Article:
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Biography of Lord Strathcona and Mount Royal
Chapter XVII. Old Age Activities

He was now in a position that might well be envied. He held the confidence of all sections of the community, was recognized as an authority on political matters, had been chosen to be the Governor of a famous company, and had been honored by the Queen in the granting of a title. In addition to all this he had become immensely wealthy. The enterprises in which he had engaged had turned out to be most successful. He had large interests in the Hudson Bay Company, the Bank of Montreal, the Canadian Pacific Railway, and many other commercial undertakings. He was ranked as one of the wealthy men of the country. Had he been so minded, he could have spent the rest of his days in quiet leisure and enjoyed the fruits of a long and active life. But he was not so minded. Nothing was further from his purpose. The years had neither weakened his body nor lessened his interest in public affairs and the remainder of his life up to its last week was to be filled with public activities. No period of his life was more active or more fruitful of benefit to Canada than that portion of it which he lived after he had passed three score years and ten. He had a magnificent residence in Montreal, and though for the last eighteen years of his life, because of his official duties, he had made his home in London, he continued to cherish a kindly feeling towards the Canadian city. He was always willing to help in its development and in maintaining its great institutions. When Sir William Dawson, the famous Principal of McGill University, died, Sir Donald filled the post of Chancellor. Upon him devolved largely the task of choosing a successor. It was not an easy task, but he set himself to its accomplishment with characteristic energy and wisdom. He had a clear idea in his own mind of the man he wanted. He must combine in himself two qualities—administrative ability, and breadth of mind sufficient to include and understand all the interests which are connected with a great university. Sir William Dawson had done much for the university. his own great reputation as a scientist had made it known throughout the world. In face of incredible difficulties, he and his co-adjutors had succeeded in laying a splendid foundation. It was Sir Donald's ambition that the work to be done should be worthy of the beginning.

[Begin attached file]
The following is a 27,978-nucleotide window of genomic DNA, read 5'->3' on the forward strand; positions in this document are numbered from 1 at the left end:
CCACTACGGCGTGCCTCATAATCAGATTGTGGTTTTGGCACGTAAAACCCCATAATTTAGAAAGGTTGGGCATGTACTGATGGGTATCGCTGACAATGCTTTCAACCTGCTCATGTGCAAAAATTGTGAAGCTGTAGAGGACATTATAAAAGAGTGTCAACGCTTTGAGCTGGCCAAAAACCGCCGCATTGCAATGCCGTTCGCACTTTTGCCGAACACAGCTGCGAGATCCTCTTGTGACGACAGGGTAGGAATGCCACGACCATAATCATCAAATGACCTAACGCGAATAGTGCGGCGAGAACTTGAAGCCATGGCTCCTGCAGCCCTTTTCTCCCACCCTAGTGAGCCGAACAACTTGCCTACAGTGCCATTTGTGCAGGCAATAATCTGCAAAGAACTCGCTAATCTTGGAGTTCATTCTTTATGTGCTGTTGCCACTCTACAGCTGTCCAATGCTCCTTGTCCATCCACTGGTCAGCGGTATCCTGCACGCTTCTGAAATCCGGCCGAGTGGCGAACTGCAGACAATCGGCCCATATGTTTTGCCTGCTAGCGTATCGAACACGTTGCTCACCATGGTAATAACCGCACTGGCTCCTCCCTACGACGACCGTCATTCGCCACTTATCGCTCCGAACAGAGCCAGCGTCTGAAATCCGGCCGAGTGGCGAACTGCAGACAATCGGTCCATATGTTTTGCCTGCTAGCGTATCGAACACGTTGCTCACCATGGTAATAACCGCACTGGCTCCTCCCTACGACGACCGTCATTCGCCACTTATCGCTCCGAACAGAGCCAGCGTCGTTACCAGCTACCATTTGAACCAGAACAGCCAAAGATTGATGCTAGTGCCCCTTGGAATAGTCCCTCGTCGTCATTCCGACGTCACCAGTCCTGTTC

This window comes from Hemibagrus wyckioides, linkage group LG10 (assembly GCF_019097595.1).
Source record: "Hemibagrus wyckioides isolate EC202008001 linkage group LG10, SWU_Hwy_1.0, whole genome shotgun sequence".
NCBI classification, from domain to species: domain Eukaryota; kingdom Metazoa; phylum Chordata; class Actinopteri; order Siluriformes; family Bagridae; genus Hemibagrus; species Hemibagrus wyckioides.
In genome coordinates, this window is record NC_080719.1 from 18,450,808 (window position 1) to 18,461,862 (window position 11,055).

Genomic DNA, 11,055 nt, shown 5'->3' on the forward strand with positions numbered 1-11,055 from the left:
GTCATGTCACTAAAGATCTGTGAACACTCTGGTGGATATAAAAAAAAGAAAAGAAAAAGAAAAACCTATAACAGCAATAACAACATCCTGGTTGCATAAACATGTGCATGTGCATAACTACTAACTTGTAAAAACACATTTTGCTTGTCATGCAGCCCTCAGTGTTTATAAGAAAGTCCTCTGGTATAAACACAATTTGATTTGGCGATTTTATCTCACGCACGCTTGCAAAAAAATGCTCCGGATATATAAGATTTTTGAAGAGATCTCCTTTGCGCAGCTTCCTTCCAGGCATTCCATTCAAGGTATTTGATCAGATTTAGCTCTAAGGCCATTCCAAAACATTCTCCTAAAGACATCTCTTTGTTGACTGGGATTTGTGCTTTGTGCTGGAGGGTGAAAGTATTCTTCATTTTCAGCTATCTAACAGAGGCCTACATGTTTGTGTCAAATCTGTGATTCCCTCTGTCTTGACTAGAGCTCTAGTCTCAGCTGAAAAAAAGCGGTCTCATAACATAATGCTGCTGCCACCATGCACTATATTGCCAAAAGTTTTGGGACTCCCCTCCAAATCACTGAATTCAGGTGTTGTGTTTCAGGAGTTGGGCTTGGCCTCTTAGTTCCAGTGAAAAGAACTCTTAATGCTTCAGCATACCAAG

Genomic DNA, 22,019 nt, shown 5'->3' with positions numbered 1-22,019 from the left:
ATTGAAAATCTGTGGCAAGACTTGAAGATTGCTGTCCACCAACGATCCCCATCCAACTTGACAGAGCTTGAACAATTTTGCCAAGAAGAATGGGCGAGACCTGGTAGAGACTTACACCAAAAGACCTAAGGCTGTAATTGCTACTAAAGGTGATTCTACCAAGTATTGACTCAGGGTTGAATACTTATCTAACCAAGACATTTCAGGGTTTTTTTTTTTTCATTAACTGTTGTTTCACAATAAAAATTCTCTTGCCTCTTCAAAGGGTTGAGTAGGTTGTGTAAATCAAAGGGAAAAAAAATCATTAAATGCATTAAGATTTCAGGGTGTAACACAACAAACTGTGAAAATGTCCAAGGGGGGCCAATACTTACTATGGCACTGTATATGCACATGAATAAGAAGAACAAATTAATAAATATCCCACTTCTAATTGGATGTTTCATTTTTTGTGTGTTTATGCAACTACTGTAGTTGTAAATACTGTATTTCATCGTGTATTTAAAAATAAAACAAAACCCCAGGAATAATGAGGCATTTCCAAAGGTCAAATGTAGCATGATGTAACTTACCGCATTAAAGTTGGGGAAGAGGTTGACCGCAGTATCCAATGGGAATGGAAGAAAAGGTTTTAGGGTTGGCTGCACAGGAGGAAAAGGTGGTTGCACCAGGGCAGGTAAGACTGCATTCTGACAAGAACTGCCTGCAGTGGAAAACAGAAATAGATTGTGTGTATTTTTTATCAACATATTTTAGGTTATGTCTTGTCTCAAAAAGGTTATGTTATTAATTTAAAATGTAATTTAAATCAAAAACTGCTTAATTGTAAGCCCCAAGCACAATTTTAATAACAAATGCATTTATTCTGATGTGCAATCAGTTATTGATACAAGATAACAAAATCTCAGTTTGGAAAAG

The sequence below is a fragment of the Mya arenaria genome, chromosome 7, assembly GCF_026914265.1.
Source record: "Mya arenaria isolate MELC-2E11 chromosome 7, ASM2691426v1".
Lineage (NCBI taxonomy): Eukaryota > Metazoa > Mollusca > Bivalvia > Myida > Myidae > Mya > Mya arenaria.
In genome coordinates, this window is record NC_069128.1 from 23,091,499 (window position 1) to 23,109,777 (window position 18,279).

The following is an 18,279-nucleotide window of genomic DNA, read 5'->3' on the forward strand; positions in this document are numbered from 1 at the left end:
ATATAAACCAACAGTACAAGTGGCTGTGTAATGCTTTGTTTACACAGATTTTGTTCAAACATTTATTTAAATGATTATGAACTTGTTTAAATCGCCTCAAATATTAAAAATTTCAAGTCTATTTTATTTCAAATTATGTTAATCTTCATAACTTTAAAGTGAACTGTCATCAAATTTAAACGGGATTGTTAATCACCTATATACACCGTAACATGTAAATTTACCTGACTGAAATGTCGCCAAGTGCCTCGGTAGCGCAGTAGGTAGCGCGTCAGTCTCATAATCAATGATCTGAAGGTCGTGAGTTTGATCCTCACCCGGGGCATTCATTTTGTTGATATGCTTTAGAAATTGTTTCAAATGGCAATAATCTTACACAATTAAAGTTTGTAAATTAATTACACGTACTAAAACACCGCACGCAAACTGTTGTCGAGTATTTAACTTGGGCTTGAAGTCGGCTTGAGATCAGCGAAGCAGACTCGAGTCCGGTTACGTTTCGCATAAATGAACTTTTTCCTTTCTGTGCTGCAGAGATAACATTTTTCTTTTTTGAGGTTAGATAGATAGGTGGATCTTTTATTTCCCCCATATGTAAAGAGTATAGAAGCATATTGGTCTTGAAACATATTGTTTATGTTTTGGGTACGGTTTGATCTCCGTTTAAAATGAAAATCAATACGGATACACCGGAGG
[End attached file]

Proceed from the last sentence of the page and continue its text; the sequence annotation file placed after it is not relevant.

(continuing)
Fort Garry

He gave his own time and personal attention to the securing of a successor to the Principalship. To this end he travelled to Great Britain in 1895-96. He visited all the great centres of learning, Oxford and Cambridge, in England; Aberdeen, Edinburgh and Dundee, in Scotland. He interviewed the leaders in the educational world, made inquiries and gathered information from every source, and at last offered the position to Dr. William Peterson, Principal of Dundee. Dr. Peterson was a comparatively young man, under forty years of age, and his appointment met with some criticism, but the choice of the Chancellor justified his selection. He has risen to the occasion and has proved to be a great success, uniting in himself those qualities of scholarship and practical administration so necessary in the head of a great modern university.

Montreal also benefitted in the way of phi!anthropy by reason of his generous patronage. The great hospital built on the mountain-side was a gift from the great financier. It was erected to commemorate the Jubilee of Queen Victoria, and meant for its construction an outlay of one million dollars. But Sir Donald gave more than his money. He gave his personal interest and personal attention. He went to England and consulted Sir William Gull and other authorities on the plans, so that the hospital might represent the latest and most approved features in its structure and equipment. Later he was one of two to set aside eight hundred thousand dollars as an endowment fund. This is but one of his many benefactions and indicates the bent of his mind. No great and worthy cause solicited his help in vain.

During the political crisis which resulted in the return to power of the Liberal Government under the leadership of Sir Wilfrid Laurier, Sir Charles Tupper, who had been the Canadian High Commissioner residing at London, was called back to Canada by his political friends, in the hope that he might be able to guide the Conservative party through its difficulties and perhaps ward off the impending disaster. He was persuaded to re-enter politics and became Premier for a short time. This necessitated his resignation of the High Commissionership and Sir Donald Smith was appointed to the vacant place. Although he had persistently refused to occupy any political position in Canada, he was not averse to this one. It harmonized with his ideas and gave him the opportunity he coveted of advancing Canadian interests at the centre of the Empire. For nearly twenty years, up to the time of his death, he filled the post and it may be said with truth that he filled it with such advantage to Canada that his record will hardly be excelled.

The creation of this office is a milestone in Canadian history. The reign of Victoria had seen a wonderful change in this transatlantic colony. When the young Queen came to the throne it was a comparatively unknown, obscure and insignificant part of Her Majesty's dominions. Its population was small and poor and scattered. It was divided into Provinces that were none too friendly with each other. The attempt to rule it from Downing Street, London, had proved a failure. The beginning of the Queen's reign was marked by actual rebellion in Canada. The great advance in modes of transportation had not yet begun and it was regarded as a far-off country—a land of forests and prairies, of savages and wild beasts, and with little prospect of development.

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